The Subterranean Fire Of Class Struggle: Professor Lucien van der Walt, Department of Sociology (Rhodes University)
By Luke Alfred (2015)
PDF online here.
“Reports of the death of the broad working class are greatly exaggerated,” says Lucien van der Walt with mild but discernible flourish. “Too many experts believed it anachronistic, passé. But if you look around internationally, and locally too, that’s just not the case. It is bigger than ever; its rumblings shake the world. It has now overtaken the peasantry as the biggest class, as the majority of humanity.”
Van der Walt, a Professor in the Department of Sociology, has a wide range of academic interests including anarchism and syndicalism, labour and left-wing history and politics, and working-class responses to neo- liberal economics. While he’s happy to admit that some of the grand political narratives like Marxism-Leninism and Third World nationalism have foundered, he nonetheless believes that there’s ample evidence to suggest that the struggles of labour and the Left are by no means done and dusted.
And this applies internationally as well as closer to home. Whether these are neighbourhood blockades by the unemployed in Argentina demanding tools to work, or whether it’s the anarchist- and Marxist-influenced Kurdistan Workers’ Party (PKK) creating a revolutionary zone in Kurdish Syria, strikes in China, or ongoing battles in South Africa, working class-struggle is alive and kicking. Sometimes you have to know where to look; you need to be prepared to scratch the surface, and look beyond neglect, dissembling, and even propaganda.
“The page has by no means turned on working-class organisations,” says van der Walt. “If you look at the struggles of the unemployed, the rural poor, at neighbourhood organisations, at unions, the working class remains of one type or another. There’s undeniable vitality there. The subterranean fire of class struggle always smoulders, sometimes flaring red and black.”
Much of van der Walt’s work in 2014 has been on the global history of anarchism and syndicalism across the world, an act he characterises as one of reclamation. This is the story of anarchism as a movement globally, whether this be in Latin America and the Caribbean, or Asia, or part of large swathes of Europe, and elsewhere, anarchism has a rich, significant history, a product of class struggles.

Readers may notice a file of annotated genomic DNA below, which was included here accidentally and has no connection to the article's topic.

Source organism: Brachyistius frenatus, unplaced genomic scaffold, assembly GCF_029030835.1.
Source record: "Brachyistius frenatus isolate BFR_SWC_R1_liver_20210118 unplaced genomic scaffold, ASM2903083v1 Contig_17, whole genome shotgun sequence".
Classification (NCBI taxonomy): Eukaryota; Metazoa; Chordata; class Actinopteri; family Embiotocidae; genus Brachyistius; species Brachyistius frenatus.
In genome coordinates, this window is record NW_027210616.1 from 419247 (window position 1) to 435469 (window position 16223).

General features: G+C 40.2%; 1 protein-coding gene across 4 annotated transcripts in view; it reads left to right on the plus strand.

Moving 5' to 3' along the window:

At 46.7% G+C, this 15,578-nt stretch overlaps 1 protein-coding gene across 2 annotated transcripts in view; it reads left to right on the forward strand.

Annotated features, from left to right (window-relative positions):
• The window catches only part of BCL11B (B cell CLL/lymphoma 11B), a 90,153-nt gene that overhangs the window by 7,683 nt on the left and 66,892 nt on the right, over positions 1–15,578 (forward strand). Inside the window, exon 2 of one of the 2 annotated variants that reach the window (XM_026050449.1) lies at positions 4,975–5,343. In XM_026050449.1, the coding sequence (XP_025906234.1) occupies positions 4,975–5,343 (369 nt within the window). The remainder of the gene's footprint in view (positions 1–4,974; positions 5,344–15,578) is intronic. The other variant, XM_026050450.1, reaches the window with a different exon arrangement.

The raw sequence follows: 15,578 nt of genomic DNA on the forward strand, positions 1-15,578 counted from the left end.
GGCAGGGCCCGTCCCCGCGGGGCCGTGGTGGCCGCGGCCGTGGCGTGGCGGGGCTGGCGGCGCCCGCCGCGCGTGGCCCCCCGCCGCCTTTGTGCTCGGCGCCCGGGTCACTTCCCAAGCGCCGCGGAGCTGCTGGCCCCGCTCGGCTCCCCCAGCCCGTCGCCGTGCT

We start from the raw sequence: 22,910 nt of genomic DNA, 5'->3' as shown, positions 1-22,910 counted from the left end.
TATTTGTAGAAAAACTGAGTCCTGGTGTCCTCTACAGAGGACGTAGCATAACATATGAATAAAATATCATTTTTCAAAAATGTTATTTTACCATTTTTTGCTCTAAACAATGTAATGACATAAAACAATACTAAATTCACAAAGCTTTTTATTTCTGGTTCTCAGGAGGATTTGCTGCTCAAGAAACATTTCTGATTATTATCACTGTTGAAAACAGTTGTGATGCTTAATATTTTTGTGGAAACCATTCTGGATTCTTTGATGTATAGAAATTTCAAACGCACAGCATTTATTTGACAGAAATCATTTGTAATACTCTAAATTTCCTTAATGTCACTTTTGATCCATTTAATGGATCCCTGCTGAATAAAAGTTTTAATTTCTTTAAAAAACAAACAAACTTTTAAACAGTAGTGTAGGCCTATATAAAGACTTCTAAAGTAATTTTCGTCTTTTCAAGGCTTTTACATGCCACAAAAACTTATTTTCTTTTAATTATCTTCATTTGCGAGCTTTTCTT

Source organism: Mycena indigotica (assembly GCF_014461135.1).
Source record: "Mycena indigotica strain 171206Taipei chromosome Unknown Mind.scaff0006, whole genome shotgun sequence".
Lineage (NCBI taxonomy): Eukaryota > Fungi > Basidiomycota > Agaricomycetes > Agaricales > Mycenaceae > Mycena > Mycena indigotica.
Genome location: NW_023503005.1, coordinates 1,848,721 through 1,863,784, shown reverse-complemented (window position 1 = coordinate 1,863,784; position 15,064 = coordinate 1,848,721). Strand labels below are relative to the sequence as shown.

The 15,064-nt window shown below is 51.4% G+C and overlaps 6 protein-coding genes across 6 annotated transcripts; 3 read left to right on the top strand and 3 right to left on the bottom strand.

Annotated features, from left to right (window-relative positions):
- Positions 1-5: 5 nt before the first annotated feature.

Van der Walt stresses any conversation about intellectual and political history has to also be a conversation about the Left traditions of the working class, including Marxism, anarchism and syndicalism. In his work, van der Walt has ventured into the anarchist histories of countries as diverse as Poland and Korea, but notes that telling a global history has practical and analytical difficulties. “I think access to information isn’t the issue, so much as pulling it together in a balanced and coherent narrative,” he says.
Whether he’s investigating the history of anarchism or simply commenting on the refusal of left-wing movements to wither and die, van der Walt understands that history is an enigmatic and challenging space, in that what was should not be mixed up with what had to be. For every turning, there were different roads: human choices shaped where we are today, and we forget how very different things were, and could have been.
“History always points to paths not taken,” he says with subtlety. “And it’s significant to remember that what happened wasn’t always what had to happen. We think today as if the ANC was always the major resistance force, the inevitable victor. But for much of the 1920s and 1930s, for example, the ANC was a comparatively minor player; in the 1940s the Communist Party was far, far bigger. People forget that the ANC didn’t have a single trade union affiliate in the 1940s, while the Communist Party led unions of hundreds of thousands, and dozens of townships.”